Air bags can injure forearms, hands, face; but most injuries are mild
ANN ARBOR—Air bags harm nearly two-thirds of drivers in crashes in which an air bag inflates, but most of the injuries are minor cuts, scrapes and bruises, says a University of Michigan researcher.
“As more vehicles have been equipped with steering-wheel air bags, crashes involving their deployment have occurred with increasing frequency,” says Donald F. Huelke of the U-M Transportation Research Institute (UMTRI). “Most of the resulting injuries are abrasions, contusions and small lacerations of the upper extremity, face and torso areas.”
In his analysis of 540 “air bag” crashes, Huelke found that 38 percent of drivers suffered forearm and hand injuries and 32 percent received facial wounds. More serious injuries are rare, he adds, with 2 percent of drivers sustaining eye injuries from air bag deployment and 3 percent suffering forearm and hand fractures, either by direct contact from the deploying air bag or by the air bag flinging drivers’ forearms and hands into the instrument panel or windshield.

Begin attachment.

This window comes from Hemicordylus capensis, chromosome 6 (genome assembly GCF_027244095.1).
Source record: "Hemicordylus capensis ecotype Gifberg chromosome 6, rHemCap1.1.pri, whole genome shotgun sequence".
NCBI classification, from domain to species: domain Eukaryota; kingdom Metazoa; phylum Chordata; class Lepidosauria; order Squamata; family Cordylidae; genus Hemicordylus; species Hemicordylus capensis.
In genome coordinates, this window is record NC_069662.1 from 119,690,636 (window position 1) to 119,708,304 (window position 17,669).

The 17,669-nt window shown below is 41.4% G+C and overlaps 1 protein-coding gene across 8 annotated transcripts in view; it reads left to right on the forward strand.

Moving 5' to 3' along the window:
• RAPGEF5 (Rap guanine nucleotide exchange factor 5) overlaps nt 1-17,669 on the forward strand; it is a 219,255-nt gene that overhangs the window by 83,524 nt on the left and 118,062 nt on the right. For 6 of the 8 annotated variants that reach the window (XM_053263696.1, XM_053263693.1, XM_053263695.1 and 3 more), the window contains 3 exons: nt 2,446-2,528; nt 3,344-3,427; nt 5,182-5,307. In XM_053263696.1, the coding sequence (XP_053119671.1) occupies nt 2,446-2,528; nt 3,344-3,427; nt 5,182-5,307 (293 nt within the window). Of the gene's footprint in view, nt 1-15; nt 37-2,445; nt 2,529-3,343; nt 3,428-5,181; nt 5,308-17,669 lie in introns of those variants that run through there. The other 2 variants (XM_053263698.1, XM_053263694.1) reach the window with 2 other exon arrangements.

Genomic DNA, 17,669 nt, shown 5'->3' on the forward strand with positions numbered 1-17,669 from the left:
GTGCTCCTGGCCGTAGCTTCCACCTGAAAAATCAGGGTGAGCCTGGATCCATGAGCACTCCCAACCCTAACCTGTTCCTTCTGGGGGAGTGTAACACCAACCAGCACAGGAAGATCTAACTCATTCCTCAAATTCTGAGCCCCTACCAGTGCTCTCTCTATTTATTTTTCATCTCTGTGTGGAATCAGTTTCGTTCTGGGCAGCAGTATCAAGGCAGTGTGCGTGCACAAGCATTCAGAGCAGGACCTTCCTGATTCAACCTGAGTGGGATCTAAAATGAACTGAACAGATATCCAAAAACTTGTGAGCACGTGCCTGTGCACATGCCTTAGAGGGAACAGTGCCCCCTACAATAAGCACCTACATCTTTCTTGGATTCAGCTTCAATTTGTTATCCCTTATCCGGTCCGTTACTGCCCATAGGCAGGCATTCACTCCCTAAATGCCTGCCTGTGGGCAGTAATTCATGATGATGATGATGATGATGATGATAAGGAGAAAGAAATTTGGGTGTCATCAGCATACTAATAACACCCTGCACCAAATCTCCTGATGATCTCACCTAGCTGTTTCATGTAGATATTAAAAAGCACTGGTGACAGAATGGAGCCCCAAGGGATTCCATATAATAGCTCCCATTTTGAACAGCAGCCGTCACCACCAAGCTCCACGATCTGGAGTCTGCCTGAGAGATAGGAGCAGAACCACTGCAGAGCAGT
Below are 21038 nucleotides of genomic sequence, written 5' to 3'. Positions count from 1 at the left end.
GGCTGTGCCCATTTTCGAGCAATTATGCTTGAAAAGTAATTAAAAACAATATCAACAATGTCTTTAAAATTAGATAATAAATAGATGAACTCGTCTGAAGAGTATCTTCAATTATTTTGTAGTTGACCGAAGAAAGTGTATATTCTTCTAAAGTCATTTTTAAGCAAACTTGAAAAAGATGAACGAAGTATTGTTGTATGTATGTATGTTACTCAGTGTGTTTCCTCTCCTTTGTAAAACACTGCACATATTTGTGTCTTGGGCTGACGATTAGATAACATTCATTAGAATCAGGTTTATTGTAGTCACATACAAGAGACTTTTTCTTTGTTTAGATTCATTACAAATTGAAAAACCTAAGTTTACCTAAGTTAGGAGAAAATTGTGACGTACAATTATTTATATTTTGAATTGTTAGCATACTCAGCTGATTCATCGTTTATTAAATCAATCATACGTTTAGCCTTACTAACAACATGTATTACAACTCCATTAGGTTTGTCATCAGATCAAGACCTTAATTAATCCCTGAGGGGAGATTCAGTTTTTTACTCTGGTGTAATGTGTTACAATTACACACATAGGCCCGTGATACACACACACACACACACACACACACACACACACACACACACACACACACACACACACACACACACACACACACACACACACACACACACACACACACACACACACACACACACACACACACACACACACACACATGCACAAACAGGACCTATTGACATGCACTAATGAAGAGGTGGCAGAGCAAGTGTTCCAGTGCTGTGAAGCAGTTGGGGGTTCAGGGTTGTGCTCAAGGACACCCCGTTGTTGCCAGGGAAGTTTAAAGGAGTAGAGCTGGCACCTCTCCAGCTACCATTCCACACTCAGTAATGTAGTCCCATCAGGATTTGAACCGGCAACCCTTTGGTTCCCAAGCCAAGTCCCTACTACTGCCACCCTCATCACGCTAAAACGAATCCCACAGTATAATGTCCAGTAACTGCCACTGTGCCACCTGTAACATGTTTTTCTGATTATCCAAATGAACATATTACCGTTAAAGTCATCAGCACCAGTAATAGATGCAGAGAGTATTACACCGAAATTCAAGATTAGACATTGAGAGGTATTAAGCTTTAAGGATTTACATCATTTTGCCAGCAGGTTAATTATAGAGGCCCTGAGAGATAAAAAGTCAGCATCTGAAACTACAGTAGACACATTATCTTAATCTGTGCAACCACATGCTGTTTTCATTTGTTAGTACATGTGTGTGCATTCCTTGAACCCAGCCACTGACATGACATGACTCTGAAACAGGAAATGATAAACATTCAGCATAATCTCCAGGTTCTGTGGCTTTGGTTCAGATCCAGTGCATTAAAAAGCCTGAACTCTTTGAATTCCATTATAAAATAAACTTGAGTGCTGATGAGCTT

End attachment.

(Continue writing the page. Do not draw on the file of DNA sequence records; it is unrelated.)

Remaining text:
According to Huelke, gender and stature have little bearing on the likelihood of forearm or hand injuries, but women and shorter drivers are more likely to receive facial wounds from an inflating air bag.
Nearly 42 percent of the female drivers in the sample sustained facial injuries from a deploying air bag, compared with about 24 percent of the men. Likewise, half of the drivers under 5’5″ received facial injuries, while only about 18 percent of drivers 5’11” or taller suffered facial wounds.
Huelke says that drivers who wear safety belts are no more likely to be protected from facial injuries than drivers who don’t.
“This is probably due to the fact that the deploying air bag contacts the driver’s face before the lap-shoulder belt has its full effect in limiting the driver’s forward movement,” he says. “Also many drivers, particularly those of short stature, are in the air-bag deployment envelope before the crash.”
Finally, Huelke says that untethered air bags, which are balloon-like when fully inflated, are more likely to cause facial injuries (44 percent vs. 27 percent) than tethered air bags, which have a flatter surface, but are no more dangerous to a driver’s forearms and hands than tethered air bags.
UMTRI researchers Lawrence W. Schneider, Ryan Gilbert and Matthew P. Reed collaborated with Huelke on the research.
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